As the Genome project and other scientific advances have brought about a greater understanding of human genetics and biology, one extremely promising result has been the increased use of biomarkers in drug discovery and development. A biological indicator that can be used to measure the progress of disease or the effects of treatment (the biomarker hemoglobin A1C, for instance, shows how well a diabetes drug is controlling blood glucose), biomarkers are used today during drug discovery in every therapeutic area.
The newest generation of biomarkers, still in its incubation phase, will enable a new treatment paradigm known as theranostics (for "therapeutic" and "diagnostic"). Theranostics involves a tight coupling between diagnostics and therapies, such that a biological indicator determines in advance which patients will respond to a particular treatment. By targeting these patients, the biomarkers favorably alter the risk-benefit profile of pharmaceutical drugs, allowing non-responders to avoid potential side effects unbalanced by therapeutic gain. These biomarkers promise to eliminate much of the uncertainty involved in prescribing medications -- and result in significant healthcare savings.
The best-known theranostic currently on the market is the biomarker for Herceptin, a drug for suppressing tumor growth in patients with metastatic breast cancer, which is used to test biopsy samples of tumors: A sample that tests positive indicates that the patient can be helped by the drug. Given that Herceptin is effective in only about a quarter of patients, the biomarker for this drug is particularly useful.
The next phase of biomarker research, already underway, is to develop biological indicators identifying patients likely to experience adverse effects from a pharmaceutical drug. Not only will such biomarkers reduce the incidence of side effects from medications -- they will also be a means to help keep widely effective, potentially lifesaving drugs available to the public.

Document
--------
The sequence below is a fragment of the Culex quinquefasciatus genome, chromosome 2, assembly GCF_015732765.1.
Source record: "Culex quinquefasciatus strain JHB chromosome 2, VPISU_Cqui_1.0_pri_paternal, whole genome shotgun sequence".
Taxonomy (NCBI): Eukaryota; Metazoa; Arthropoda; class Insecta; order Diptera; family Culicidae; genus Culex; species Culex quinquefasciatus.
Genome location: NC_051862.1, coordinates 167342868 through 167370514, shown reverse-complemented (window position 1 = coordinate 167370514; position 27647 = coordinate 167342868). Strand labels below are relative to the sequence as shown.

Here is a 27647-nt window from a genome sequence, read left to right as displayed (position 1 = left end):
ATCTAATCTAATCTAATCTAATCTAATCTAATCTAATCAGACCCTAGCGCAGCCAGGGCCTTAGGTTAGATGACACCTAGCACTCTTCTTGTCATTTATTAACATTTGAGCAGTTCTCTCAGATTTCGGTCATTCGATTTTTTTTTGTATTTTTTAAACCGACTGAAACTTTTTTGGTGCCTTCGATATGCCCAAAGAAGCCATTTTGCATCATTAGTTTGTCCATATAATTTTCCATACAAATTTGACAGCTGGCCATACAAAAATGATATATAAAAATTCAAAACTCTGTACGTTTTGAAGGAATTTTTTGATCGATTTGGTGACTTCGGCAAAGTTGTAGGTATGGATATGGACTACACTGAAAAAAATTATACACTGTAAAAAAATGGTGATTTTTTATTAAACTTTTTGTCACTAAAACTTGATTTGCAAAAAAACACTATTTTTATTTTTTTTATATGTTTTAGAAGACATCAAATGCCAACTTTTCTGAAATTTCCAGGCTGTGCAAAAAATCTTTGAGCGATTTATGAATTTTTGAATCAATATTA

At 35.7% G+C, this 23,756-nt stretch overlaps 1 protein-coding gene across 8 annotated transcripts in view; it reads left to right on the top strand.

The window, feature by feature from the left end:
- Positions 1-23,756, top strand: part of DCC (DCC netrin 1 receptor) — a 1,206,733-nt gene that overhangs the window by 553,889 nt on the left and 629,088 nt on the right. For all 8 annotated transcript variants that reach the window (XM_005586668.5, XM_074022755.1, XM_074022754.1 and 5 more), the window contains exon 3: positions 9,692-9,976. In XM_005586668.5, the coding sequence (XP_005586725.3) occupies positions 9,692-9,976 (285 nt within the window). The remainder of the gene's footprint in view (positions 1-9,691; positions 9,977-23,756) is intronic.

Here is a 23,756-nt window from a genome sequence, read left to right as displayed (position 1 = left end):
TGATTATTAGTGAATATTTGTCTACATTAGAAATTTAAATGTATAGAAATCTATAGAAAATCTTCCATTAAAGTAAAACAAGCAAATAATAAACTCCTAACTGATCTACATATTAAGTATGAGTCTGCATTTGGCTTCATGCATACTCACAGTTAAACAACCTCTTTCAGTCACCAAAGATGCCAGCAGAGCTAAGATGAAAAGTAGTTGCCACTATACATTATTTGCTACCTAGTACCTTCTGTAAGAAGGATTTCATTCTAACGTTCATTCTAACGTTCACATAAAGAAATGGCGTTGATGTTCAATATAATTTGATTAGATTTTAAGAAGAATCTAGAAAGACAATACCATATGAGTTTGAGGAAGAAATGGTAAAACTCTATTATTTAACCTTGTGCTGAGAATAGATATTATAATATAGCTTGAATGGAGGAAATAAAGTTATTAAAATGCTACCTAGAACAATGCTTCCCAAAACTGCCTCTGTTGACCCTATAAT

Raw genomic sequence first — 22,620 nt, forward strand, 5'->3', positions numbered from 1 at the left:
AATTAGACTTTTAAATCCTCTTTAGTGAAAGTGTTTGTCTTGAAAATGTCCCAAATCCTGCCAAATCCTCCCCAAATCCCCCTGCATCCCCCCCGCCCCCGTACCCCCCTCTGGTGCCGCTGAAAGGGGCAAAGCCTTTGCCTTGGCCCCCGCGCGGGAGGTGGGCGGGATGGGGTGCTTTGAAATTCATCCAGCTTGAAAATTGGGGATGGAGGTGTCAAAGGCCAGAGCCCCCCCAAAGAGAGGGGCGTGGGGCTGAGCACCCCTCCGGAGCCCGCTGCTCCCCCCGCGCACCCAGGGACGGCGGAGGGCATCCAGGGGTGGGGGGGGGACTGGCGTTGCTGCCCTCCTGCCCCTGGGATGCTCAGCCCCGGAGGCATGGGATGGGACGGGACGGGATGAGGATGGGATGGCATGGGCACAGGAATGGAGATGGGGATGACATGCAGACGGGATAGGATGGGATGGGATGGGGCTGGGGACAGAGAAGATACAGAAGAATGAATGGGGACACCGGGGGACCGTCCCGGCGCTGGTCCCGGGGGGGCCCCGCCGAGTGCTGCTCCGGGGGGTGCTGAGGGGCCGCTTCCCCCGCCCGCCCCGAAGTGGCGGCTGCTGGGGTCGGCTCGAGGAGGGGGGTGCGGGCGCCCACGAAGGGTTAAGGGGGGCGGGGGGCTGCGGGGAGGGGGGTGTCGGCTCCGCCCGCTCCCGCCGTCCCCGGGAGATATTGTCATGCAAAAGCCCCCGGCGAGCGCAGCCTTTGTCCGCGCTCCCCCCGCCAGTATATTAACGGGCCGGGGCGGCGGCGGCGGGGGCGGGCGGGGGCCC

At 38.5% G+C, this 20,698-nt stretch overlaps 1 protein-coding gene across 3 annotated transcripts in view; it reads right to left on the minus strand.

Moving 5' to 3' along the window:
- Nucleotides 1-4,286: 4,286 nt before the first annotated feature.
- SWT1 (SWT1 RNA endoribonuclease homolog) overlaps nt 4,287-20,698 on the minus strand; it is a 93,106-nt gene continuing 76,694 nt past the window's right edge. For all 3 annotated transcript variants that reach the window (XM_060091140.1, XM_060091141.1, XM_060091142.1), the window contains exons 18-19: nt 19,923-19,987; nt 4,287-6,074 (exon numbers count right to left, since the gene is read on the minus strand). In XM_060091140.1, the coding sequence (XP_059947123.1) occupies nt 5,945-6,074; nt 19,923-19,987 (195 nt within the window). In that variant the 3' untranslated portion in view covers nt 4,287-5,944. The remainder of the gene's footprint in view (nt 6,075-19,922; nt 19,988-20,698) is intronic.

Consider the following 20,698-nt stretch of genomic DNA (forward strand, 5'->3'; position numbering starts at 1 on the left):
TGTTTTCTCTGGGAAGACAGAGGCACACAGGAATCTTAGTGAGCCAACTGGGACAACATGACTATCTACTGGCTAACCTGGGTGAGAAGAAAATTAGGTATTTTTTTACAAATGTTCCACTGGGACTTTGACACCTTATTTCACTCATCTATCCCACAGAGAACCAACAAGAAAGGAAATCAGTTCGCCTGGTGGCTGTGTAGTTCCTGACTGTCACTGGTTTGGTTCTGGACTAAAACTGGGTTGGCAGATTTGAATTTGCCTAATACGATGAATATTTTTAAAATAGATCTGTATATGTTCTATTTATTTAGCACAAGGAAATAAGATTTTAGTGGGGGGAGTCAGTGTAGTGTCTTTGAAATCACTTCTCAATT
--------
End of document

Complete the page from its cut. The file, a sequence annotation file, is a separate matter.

Consider the case of Tysabri, the multiple sclerosis drug removed from the market after three users developed brain disease. As a result of the withdrawal, thousands of MS patients who were not adversely affected by the drug nonetheless lost access to it. Once there is a way to target the tiny minority of individuals who cannot safely take a particular drug, the medication can then remain available to the overwhelming majority of patients able to use it without adverse effect. (Biogen Idec, the maker of Tysabri, announced in April that it is conducting a safety review of the drug to determine whether it can be prescribed to certain patients if they are closely monitored.)
It will be years before these biomarkers become available, but there is already much to be excited about. Virtually every major drug and biomedical companies is now engaged in biomarker research. The companies collect genetic information from patients (via blood samples) at clinical trials, and the FDA, which recently issued guidelines on performing these procedures, is encouraging such collection of genetic material toward further research on the new science of "pharmacogenomics," the link between specific genetic profiles and the effects of drugs. Theranostics is taking us closer to what, arguably, is our ultimate goal: true personalized medicine.
Pharmaceutical drugs will never be 100 percent free of risk. But with greater FDA control of drugs already on the market -- and continued advances in biomarker research -- we can greatly reduce the risk of serious side effects for the millions of people who take these medications.
Mario R. Ehlers, MD, PhD, is chief medical officer of Seattle-based Pacific Biometrics, a central laboratory supporting drug and diagnostics development.